Beyond their practical uses, few trees are as central to the cultures and traditions of communities and societies in India as the sal tree. It is one of the major sources of hardwood timber in India, but it boasts of a greater importance due to its frequent mention in Indian mythology. Among Hindus, it is widely believed that the tree is favoured by Vishnu, while Jains and Buddhists believe that the tree is associated with enlightenment. Mahavira, the 24th Jain tirthankara, is believed to have attained enlightenment under a sal tree. Buddhists, on the other hand, believe that queen Mahamaya of Sakya gave birth to the Buddha while holding a sal tree, and the Buddha’s life came full-circle when he died, presumably, underneath two sal trees. Quite understandably, then, in Buddhism, the brief flowering of the sal tree is considered to be a symbol of impermanence.
The sal also assumes great significance in a number of tribal communities scattered across eastern India. This should not come as a surprise especially as these tribes hold festivals in honour of the tree and to worship it. A case in point is the Sarhul Festival, one of the most popular and widely observed tribal celebrations in Jharkhand. Sarhul essentially translates to ‘a worship of trees’, but it is particularly the sal tree (and nature in general) that is the object of veneration of tribes such as Oraon, Munda, Ho and Santal.
The Sarhul Festival is usually held in spring each year on the fortnight of the month of chaitra, coinciding with the beginning of the new year in these regions. It is usually a three-day event; however, some groups worship it for a month-long period till the time jyeshtha (or jeth) arrives. Legend has it that villagers in these areas from a long time ago prayed to their gods and protectors during this time of the year. As trees and nature’s gifts were and are still considered sacred, the festival is held in a grove of trees (sal ones in particular) called sarna, which is protected by a deity called sarna burhi (meaning, woman of the grove), who is associated with spirits, rain and plants. The cutting of trees in a sarna is strictly prohibited—and it is believed that doing such a sinful act invites misfortune and the wrath of the spirits residing in the grove.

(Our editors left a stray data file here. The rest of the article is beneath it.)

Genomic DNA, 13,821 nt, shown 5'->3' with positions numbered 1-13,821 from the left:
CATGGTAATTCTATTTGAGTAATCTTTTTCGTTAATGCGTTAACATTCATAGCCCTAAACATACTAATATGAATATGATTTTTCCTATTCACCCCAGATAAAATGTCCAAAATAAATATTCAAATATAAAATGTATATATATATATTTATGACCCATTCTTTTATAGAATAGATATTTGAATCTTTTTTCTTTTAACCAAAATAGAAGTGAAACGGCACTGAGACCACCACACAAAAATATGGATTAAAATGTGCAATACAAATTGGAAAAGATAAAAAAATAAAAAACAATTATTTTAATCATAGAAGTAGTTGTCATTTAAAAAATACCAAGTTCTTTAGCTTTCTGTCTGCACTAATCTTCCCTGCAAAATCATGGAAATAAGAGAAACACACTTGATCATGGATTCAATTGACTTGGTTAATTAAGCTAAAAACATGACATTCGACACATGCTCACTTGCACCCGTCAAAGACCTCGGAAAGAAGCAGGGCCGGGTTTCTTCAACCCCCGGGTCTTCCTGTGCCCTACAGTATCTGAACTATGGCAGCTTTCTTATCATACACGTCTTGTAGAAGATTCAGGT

During Sarhul Festival, the people make offerings of fruits, flowers, sal leaves, and sometimes, animals and birds to invoke the blessings of sarna burhi and other protective deities in designated groves (sarna sthals). This is accompanied by lively processions and much festivity in which children, women and adults all participate. This is also the time when the people of the celebrating tribes are decked up in their newest, most colourful attires (called karia, in the case of men, and khanria, for women). They then perform traditional dances to the beats of the popular, local folk tunes of the region. This event, called the Bai Porob, is a standout feature of this festival. The festival also sees the ritual consumption of handia, a locally prepared beer brewed by hand using a mixture of rice, water and some tree leaves.
According to media reports, the Sarhul Festival this year commenced on April 4 in Ranchi. It was inaugurated by a tribal priest placing two earthen, water-filled pots under a sal tree in a sarna sthal in Ranchi’s Hatma area. As it is celebrated with much pomp, the entry of vehicles into the city on April 4 has been prohibited in the period between 6 am and midnight, while the movement of private vehicles within the city will remain banned from 1 pm onwards. Additionally, strict COVID-19 protocols have been imposed on the observance of the festival. Individual processions can have a maximum of 100 people in attendance, whereas in places where processions meet each other and gather, there can be no more than 1,000 people at one time. Furthermore, no processions will be allowed to continue after 6 pm, while the use of pre-recorded and DJ music after 6 in the evening also remains banned.